Getting better sleep will help with a lot of stuff overall, but those are all things you can do without a prescription. (Although I'd talk to your doctor about the valerian, just in case.)

Good luck.
posted by EmpressCallipygos at 1:57 PM on September 12, 2011 [1 favorite]


Also, make sure you get bright natural light early in the morning. And avoid screens/bright lights at night. Bright light suppresses our production of melatonin; darkness stimulates it.

Also, tart cherry juice contains natural melatonin. I've had a lot of luck with it.
posted by enzymatic at 2:21 PM on September 12, 2011


Should I focus on exercise, diet.. .

Yes. What is your diet like, anyway?
posted by TheTingTangTong at 2:59 PM on September 12, 2011


GERD is known to cause sinus symptoms/problems like congestion, sore throat, and headaches. Treat the heartburn/reflux with over the counter meds.

I'd also do over-the-counter treatment for reflux and elevate the head of your bed so that you're sleeping at an angle.

Eating right before bed will exacerbate GERD.

I rarely have painful heartburn, the primary symptoms of my refux are ear-nose-throat related.
posted by the young rope-rider at 3:09 PM on September 12, 2011 [1 favorite]


Sorry, I repeated over the counter treatment twice when I meant to tell you to cut out foods that tend to cause reflux. There are some good lists elsewhere online.
posted by the young rope-rider at 3:10 PM on September 12, 2011


Have you ever been tested for allergies?
posted by zoetrope at 3:57 PM on September 12, 2011


Seconding Tandom -- a good general practitioner should be able to help you assess the relative severity of these various issues and in what order/with whom to get them treated. Depending on where you live, having a referral from a GP can help you get your appointment with the required specialist more quickly.
posted by bettafish at 4:08 PM on September 12, 2011 [1 favorite]


Er, Tandem! Sorry about that.
posted by bettafish at 4:08 PM on September 12, 2011


My money's on anxiety for the insomnia and reflux.

For the heartburn, an easy thing to do is take a maximum strength pepcid twice a day for two weeks and see if that helps. Cut out the coffee, tea, acidy foods. (Google GERD diet). If it isn't better (not healed--better) in two weeks, see a doctor about it. GERD can totally cause sinus problems.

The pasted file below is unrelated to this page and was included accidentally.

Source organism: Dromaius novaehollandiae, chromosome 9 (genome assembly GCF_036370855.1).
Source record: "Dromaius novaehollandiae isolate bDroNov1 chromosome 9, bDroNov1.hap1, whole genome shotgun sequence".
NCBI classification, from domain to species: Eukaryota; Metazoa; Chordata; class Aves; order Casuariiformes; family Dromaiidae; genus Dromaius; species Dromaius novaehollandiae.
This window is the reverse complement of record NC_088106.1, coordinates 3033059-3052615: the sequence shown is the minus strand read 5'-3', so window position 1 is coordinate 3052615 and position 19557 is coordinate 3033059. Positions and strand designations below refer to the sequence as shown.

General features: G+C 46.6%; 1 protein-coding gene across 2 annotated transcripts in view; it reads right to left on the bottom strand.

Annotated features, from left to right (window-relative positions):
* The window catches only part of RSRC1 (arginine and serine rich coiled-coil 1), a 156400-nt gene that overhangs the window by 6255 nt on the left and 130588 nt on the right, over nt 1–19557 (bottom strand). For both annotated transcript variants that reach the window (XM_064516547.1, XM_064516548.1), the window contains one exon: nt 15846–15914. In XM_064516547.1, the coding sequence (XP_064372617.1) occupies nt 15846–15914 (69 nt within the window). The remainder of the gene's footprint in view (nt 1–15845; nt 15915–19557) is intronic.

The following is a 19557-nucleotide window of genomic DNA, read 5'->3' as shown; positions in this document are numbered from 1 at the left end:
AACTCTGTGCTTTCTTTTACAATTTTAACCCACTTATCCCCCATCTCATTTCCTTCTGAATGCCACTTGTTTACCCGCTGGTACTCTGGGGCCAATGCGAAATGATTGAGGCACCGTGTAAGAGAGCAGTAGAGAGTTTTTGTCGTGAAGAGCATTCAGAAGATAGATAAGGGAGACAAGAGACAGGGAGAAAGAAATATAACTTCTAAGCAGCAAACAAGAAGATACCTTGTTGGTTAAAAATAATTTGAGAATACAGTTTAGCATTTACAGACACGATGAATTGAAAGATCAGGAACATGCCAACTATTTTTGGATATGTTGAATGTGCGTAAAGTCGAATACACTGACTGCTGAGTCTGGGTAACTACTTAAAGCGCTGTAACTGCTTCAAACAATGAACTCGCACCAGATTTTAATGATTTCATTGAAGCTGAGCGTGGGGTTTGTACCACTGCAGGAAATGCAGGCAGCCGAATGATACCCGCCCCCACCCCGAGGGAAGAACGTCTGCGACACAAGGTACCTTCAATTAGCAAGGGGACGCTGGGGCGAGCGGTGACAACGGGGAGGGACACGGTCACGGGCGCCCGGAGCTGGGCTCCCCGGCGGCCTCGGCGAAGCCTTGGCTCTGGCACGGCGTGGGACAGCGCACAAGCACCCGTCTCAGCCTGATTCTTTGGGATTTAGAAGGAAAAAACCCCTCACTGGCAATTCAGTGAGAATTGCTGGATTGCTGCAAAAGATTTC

Exercise. Cardio's great, but I find weight training with heavy weights helps me feel sleepier at night. I'm sure there's a scientific explanation. Swimming is also great.

Try yoga. Buy into it. Resign yourself to looking silly for an hour. Give yourself six or seven classes to start feeling comfortable/competent (it's so easy to quit after the third or fourth class because you think you'll never figure out how to do it--but stick with it). You will really feel more relaxed afterward.

Don't be afraid to ask for a prescription sleep aid to get over the hump.

Try wearing a night guard at sleep. Your headache could be due to grinding your teeth at night or clenching your jaw (also manifestations of stress).
posted by thinkingwoman at 4:53 PM on September 12, 2011 [1 favorite]


Oh, and get rigorous about sleep hygiene. Go to bed and wake up at the same time every day, even on the weekends (if you stay out late, still make yourself get up at your usual time. nap later if you have to). Dim your house lights in the evening. No screens an hour before bed. Falling asleep to music is OK, but no TV or laptop. (I suppose listening to TV is OK if you cover the screen with a heavy blanket, but you don't want the light). Make sure your room is cool. Get lots of light in the morning.
posted by thinkingwoman at 4:56 PM on September 12, 2011 [1 favorite]


2nding the suggestion to go and see your GP as a starting point. They'll point you to specialists as required but may well be able to provide treatments for all of this.

As far as my personal non doctor experience goes - I don't normally suffer with insomnia but if I am sleep deprived I get dull headaches that only go away with a decent dose of ibuprofen or if I go to sleep and get adequate rest...I also find that inadequate sleep makes any and all other ailments worse/prevents them from improving as quickly as they should. In particular it is a major stressor for me and thus makes acid reflux and heartburn symptoms a lot worse. So my instinct would be that some of this stuff is indeed linked but that's just my instinct.